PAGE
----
Via Baker

Via Baker

Alignment Specialist

As the Senior Editor of Alignment Services for CSA Education, Via spends her days focusing on correlations, gap analyses, and math and science program evaluations. She also spends her time working on the occasional social studies correlation or special project in an unusual field, such as Heavy Machinery. Via is one of CSA’s most valuable and sought-after science and mathematics correlators. Utilizing her knowledge and skill in the key disciplines of physics, chemistry, biology, and earth science, Via has helped bolster CSA’s reputation for delivering exceptional quality that consistently exceeds clients’ expectations.

Via has used her analytical expertise to help clients such as Houghton Mifflin Harcourt and Pearson with projects ranging from correlations of textbooks to state and national standards to preparing extensive rubrics and evaluations for programs under development. She has established herself as an expert on the Next Generation Science Standards (NGSS), and her meticulous work on projects such as the Primary Evaluation of Essential Criteria (PEEC) and the Educators Evaluating the Quality of Instructional Products (EQuIP) Rubric has influenced and enhanced content creation for several of CSA’s clients.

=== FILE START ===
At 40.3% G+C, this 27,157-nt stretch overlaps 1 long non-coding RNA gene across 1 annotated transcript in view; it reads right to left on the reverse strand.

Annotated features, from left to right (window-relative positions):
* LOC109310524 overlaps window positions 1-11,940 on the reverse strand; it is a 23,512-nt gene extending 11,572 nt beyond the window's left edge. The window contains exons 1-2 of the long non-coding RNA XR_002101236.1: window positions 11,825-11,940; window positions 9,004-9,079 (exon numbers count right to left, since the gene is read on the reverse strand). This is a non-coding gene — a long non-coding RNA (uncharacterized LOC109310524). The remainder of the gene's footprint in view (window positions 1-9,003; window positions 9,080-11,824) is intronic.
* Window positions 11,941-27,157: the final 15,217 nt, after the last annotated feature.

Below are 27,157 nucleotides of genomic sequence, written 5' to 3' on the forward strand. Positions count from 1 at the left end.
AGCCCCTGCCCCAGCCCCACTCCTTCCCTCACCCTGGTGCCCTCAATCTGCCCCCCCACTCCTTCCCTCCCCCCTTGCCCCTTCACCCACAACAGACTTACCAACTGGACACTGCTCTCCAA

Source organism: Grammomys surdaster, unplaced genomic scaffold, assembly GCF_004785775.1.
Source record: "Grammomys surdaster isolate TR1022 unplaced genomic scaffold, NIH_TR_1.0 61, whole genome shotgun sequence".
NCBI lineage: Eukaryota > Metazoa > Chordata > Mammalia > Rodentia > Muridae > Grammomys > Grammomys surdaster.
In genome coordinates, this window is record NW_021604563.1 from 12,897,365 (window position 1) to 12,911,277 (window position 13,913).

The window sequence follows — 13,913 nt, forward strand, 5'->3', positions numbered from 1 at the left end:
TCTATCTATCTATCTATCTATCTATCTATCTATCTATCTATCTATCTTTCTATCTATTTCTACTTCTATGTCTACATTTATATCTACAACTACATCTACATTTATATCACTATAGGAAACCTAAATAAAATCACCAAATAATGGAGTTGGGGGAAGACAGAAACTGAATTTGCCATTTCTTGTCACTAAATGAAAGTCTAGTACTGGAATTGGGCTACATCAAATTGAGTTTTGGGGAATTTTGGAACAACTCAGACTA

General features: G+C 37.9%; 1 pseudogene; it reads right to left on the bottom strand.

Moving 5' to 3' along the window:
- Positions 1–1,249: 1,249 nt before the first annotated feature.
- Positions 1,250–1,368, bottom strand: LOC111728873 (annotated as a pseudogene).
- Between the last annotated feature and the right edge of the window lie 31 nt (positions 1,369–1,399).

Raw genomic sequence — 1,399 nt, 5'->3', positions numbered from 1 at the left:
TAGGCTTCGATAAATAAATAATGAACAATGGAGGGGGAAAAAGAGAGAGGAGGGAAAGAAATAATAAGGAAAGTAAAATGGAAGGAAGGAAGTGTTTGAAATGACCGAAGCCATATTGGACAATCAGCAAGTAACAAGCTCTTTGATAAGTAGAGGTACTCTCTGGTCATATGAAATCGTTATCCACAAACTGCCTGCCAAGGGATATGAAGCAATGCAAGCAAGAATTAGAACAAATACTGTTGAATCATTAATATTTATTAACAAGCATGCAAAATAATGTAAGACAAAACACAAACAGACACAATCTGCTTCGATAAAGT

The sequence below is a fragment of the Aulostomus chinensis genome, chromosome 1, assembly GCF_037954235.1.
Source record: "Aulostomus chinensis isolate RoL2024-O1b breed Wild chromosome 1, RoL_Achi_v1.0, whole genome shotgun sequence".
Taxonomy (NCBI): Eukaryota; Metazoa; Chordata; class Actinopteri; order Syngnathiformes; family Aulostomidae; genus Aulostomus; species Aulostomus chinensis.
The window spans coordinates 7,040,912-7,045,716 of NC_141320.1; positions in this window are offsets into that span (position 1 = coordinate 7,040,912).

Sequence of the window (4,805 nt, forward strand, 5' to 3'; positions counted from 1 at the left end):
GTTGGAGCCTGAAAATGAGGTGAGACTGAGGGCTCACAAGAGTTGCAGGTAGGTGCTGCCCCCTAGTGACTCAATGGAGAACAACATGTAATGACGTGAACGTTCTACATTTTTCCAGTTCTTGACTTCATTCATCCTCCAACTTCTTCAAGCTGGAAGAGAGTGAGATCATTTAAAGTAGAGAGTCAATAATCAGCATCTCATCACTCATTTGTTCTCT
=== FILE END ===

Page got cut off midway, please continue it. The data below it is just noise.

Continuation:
A sampling of the many projects that Via has worked on includes the following:

  • Ensuring state and national materials for both teachers and students comply with a wide variety of standard sets
  • Creating gap analyses of programs both existing and in development to help strengthen content
  • Consulting with clients to show how to maximize content alignment and bolster current curriculum offerings
  • Mentoring new correlators and helping them to achieve client expectations

Via graduated cum laude from Randolph-Macon Woman’s College with a BA in Classics and holds an MA with distinction in Experimental Archaeology with a focus on Greek and Roman construction technology and public archaeology from the University of Exeter in the United Kingdom.

Thanks to her work in experimental archaeology, she can start a fire by rubbing two sticks together, skin and process a beaver carcass using stone tools, build and use a clay furnace to smelt iron ore, and construct and test a replica of an ancient Greek crane using only hand tools. The only time she actually hurt herself was when she tried basket weaving.

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